Virginia has no brick-and-mortar casinos but that’s an advantage, according to state Del. Mark Sickles (l.), who wants sports betting to be allowed at Colonial Downs racetrack and off-track betting sites, plus online and via smartphones. Sickles’ legislation would require a $250,000 sports betting application fee and a 15 percent tax on adjusted gross revenue.
Virginia state Del. Mark Sickles introduced the sports betting bill HB 1638 in November. The fact that Virginia has no casinos is a plus, he said. “We have one racetrack, Colonial Downs, in the state. They could get a license under my bill and they do have 10 or 11 off-track betting locations across the state. But I’d like this to work on the iPhone,” Sickles said.
He commented he prefers mobile and online sports betting because he does not want Virginia taxpayers to have to invest in infrastructure, nor does he want casinos popping up throughout the state.
Sickles said the state could become known as a mobile and interactive sports betting destination, with the revenue used to help rebuild the state. “Our lottery in Virginia does about $2 billion of business a year, and the state gets $600 million in net revenue, that’s pretty good. Sports betting would not have that. But the money would go into research projects and an economic transformation in the state. We need to become a well-rounded economy,” he said.
Under Sickles’ proposal, the Virginia Lottery would regulate sports betting. His bill would require a $250,000 application fee for a sports betting license with a $200,000 renewal every three years, plus a 15 percent tax on adjusted gross revenue and a cap on the number of permits that could be issued, although he recently said he’ll propose an amendment raising that limit from five to 10 licenses.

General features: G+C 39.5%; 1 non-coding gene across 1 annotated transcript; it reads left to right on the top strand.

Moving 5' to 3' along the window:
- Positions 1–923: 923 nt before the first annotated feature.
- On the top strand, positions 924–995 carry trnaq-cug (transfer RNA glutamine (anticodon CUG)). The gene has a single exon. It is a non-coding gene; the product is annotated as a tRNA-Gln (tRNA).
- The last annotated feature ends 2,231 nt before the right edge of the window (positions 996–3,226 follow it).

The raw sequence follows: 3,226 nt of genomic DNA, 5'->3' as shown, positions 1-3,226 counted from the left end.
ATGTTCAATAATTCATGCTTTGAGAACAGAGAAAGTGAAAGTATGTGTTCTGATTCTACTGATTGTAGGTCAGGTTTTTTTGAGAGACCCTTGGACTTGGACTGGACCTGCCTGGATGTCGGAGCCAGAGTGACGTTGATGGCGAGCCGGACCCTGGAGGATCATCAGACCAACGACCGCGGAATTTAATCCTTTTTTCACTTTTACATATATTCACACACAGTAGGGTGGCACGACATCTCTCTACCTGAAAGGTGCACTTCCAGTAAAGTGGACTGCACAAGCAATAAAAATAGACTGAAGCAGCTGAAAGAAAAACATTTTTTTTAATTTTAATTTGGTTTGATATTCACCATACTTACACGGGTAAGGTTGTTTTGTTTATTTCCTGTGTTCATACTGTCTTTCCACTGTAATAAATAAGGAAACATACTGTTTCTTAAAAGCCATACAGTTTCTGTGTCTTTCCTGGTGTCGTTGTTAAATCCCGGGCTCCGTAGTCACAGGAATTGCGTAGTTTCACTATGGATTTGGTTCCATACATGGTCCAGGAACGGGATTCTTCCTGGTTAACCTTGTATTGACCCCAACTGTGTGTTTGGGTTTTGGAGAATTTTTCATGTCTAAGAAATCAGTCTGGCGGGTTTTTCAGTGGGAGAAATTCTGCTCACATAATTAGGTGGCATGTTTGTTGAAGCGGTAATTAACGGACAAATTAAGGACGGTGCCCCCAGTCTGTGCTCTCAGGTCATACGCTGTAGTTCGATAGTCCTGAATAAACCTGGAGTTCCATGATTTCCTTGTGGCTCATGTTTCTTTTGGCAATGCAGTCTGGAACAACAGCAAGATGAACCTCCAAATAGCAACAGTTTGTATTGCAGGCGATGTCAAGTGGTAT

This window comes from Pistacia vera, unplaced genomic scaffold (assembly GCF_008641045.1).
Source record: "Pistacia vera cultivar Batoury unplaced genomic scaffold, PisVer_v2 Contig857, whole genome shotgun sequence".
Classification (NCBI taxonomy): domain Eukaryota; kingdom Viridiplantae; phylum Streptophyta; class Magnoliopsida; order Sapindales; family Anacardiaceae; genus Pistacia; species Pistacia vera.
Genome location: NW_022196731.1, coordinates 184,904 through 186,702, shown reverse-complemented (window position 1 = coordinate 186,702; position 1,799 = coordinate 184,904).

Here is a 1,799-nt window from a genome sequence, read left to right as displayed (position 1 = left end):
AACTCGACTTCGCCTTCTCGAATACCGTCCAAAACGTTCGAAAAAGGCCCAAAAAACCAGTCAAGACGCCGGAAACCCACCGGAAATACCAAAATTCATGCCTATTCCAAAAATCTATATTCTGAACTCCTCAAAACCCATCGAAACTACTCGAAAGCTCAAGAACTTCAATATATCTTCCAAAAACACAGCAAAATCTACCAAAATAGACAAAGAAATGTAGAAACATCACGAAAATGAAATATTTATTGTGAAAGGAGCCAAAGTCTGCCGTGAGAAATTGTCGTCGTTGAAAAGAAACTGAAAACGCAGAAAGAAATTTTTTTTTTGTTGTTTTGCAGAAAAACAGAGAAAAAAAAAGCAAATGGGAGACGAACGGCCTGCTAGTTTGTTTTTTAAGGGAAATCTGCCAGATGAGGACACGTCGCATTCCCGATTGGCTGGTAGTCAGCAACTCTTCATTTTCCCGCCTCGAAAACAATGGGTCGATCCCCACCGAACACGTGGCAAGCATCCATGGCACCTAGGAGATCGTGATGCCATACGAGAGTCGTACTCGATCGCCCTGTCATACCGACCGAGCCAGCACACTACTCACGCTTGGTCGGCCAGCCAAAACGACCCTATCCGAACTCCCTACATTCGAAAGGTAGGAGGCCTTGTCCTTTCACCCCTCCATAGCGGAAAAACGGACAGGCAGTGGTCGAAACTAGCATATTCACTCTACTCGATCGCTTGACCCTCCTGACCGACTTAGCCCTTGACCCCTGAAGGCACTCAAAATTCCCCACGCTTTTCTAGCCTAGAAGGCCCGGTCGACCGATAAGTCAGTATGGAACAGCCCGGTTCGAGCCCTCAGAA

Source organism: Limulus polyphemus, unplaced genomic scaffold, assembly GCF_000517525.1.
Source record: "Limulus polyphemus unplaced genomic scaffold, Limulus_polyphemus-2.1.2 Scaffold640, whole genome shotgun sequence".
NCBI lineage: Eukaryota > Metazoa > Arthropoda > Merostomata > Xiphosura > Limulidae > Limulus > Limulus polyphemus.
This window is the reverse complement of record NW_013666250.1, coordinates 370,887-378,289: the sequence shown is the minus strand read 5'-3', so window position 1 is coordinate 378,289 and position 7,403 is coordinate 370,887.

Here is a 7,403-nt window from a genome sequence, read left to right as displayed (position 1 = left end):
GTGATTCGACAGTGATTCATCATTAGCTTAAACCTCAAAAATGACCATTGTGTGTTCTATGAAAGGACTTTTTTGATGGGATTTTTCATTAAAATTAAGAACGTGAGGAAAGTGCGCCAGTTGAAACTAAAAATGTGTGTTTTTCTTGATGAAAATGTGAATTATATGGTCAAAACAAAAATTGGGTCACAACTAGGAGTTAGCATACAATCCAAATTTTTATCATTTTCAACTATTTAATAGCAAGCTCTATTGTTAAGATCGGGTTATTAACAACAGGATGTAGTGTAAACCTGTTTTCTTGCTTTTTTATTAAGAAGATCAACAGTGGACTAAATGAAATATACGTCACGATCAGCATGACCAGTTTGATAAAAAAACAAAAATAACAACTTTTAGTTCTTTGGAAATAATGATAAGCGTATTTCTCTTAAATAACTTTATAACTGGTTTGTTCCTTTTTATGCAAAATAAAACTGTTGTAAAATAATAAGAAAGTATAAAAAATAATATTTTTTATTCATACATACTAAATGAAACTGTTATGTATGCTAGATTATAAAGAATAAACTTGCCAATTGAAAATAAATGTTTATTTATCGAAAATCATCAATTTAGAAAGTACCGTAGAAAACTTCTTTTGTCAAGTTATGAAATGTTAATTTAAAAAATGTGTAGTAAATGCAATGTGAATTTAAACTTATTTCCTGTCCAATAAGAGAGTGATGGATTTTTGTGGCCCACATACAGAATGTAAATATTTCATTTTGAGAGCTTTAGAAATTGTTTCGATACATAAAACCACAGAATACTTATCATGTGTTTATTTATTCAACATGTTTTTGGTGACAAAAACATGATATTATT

“I’ve been prevailed upon to increase it. Why limit it? The idea was to give the lottery board the maximum amount of revenue for the state. Initially, the theory was that if you have too many, you might dilute the amount of money the state can make. So, there is some argument for exclusivity. And even under the five, each applicant could have two skins. But upping the number to 10 will be the first amendment,” Sickles said.
He added he’s not firm on the application fee or 15 percent tax rate, which ranks in the middle of tax rates in states that have legal sports betting. The highest is Rhode Island’s 51 percent, with New Jersey at 13 percent for mobile sports betting and 9.75 percent at sports books, Mississippi at 8 percent and West Virginia at 10 percent.
State Senator Chapman Petersen and state Del. Marcus Simon also both said they plan to file sports betting legislation.
Sickles said, “There is a chance, even though there is widespread support for legalized sports betting, that Speaker Williams James Howell may call for a 1-year moratorium.” He explained the legislature may want to resolve two issues before moving forward on sports betting. First, the Pamunkey Tribe announced it will pursue a casino, possibly in Norfolk; the state and the tribe would need to negotiate a gaming compact. Second, some legislators are promoting a $250 million casino in Bristol.
Regarding that casino, state regulators recently denied Dharm Pharmaceuticals’ request to move a medical cannabis facility approved for Bristol, leaving the dispensary in the same building as the proposed casino resort in the former Bristol Mall. The state approved the mall building as a dispensary location; the legislature and Bristol voters would have to approve the casino.
The pharmacy board approved the mall location in September, granting to Dharma one of five state licenses out of 51 applicants. In a 4-3 vote, the board rejected the location change, noting allowing a winning company to change its business plan after the competition would be unfair to other applicants.
Bristol City Manager Randall Eads said his city will try to make both projects work. “We’ll figure it out,” he said.